Stop me if you've seen this one: An aging, tempestuous, narcissistic ruler craves adulation, exiles those who question him, and neglects those who suffer on the fringes of society.
We're talking about "King Lear," obviously, and a Rubicon Theatre Company revival that features skilled performances and a deep understanding of the text to illuminate the enduring relevance of Shakespeare's cautionary tragedy.
Director James O'Neil has set the piece in mythical pre-history, amid the massive Stonehenge-like ruins that dominate Thomas S. Giamario's scenic design — a shrewd embodiment of Lear's calcified reign as he contemplates retirement at the start of the play.
Leading a 20-member cast, George Ball as Lear matches imposing physical stature with a professional singer's baritone that in sheer commanding resonance recalls James Earl Jones in Joseph Papp's famed New York Shakespeare Festival production.
Lear's ill-advised succession planning is fraught with both majesty and folly as he invites his daughters to profess the depth of their love for him in order to enlarge their inheritance. The tell is his lead-in: "Know that we have divided / In three our kingdom …" In other words, he's already divvied it up, and this exchange is pure theater. He merely wants to be flattered.
Ultimately any performance of Lear is only as good as its pronouns, and Ball puts exactly the right entitled weight on the royal "we" and "our" that give way to a humbler, self-aware "I" at painful journey's end. His reunion with wrongfully banished daughter Cordelia (Sylvie Davidson) is heartbreaking in its remorse and forgiveness, the most moving version I've seen.
A stylized, ever-present chorus of homeless, downtrodden subjects bears witness to the follies of the 1%, assists with scene changes and inventive sound effects and, most important, adds a layer of emerging social conscience that Lear acknowledges with his "O, I have ta'en / Too little care of this!"
Another forward-looking theme that director O'Neil handles particularly well involves the sense of upended order — the recurring invocation of "nature" and "unnatural" as characters discover their world is not the one they thought they were living in. The lightning rod for this turbulence is Nicholas Mongiardo-Cooper's superb turn as Edmund, the bastard son of Gloucester (George McDaniel). Defying preordained destiny by betraying his father and usurping his "legitimate" brother (Jason McBeth), Edmund prefigures modern existential antiheroes by more than three centuries.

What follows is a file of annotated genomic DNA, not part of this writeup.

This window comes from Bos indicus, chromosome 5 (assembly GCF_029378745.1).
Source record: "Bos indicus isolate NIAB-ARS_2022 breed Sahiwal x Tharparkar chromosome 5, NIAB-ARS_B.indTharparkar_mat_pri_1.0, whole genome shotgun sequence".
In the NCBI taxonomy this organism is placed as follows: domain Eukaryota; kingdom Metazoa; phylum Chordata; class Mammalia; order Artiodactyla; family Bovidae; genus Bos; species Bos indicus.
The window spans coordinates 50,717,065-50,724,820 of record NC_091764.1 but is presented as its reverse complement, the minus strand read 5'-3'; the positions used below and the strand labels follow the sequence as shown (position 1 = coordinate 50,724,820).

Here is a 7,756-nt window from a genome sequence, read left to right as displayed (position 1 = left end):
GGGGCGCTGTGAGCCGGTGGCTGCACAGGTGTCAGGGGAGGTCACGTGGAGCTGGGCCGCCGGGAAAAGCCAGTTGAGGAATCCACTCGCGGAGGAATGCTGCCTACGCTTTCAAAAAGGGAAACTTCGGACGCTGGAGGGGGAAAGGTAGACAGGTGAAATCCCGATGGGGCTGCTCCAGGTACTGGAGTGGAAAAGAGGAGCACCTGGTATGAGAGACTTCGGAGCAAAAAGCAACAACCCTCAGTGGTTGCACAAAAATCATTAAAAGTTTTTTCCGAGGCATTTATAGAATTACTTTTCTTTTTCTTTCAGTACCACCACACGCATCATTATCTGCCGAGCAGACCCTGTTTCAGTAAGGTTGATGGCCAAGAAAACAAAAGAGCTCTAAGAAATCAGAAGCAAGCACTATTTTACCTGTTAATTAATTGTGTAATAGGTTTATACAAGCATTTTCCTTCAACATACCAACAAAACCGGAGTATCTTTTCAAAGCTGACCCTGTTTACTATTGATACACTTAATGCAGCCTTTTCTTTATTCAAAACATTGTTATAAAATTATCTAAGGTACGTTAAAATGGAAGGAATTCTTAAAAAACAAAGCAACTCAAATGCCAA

Likewise, prominently including a frequently cut speech establishing the prophetic powers of Louis A. Lotorto's Fool makes him a figure not just apart from the social order but outside time itself.
And speaking of time, special commendation is due O'Neil's judicious pruning of more than an hour from the usual "King Lear" marathon while retaining its major through-lines. The most notable casualties are Edmund's deliciously devious parallel seductions of Lear's wayward (and married) daughters (Beverly Ward and Meghan Andrews), though enough remains to get the point. As Joel Bryant's stalwart Kent might put it, I cannot wish the fault undone, the run-time of it being so proper.
♦ ♦ ♦ ♦ ♦ ♦ ♦ ♦ ♦ ♦
Where: Rubicon Theatre, 1006 E. Main St., Ventura
When: 2 and 7 p.m. Wednesdays (with evening talkbacks), 7 p.m. Thursdays, 8 p.m. Fridays, 2 and 8 p.m. Saturdays, 2 p.m. Sundays; ends April 1
Information: (805) 667-2900 or www.rubicontheatre.org
Running time: 2 hours, 50 minutes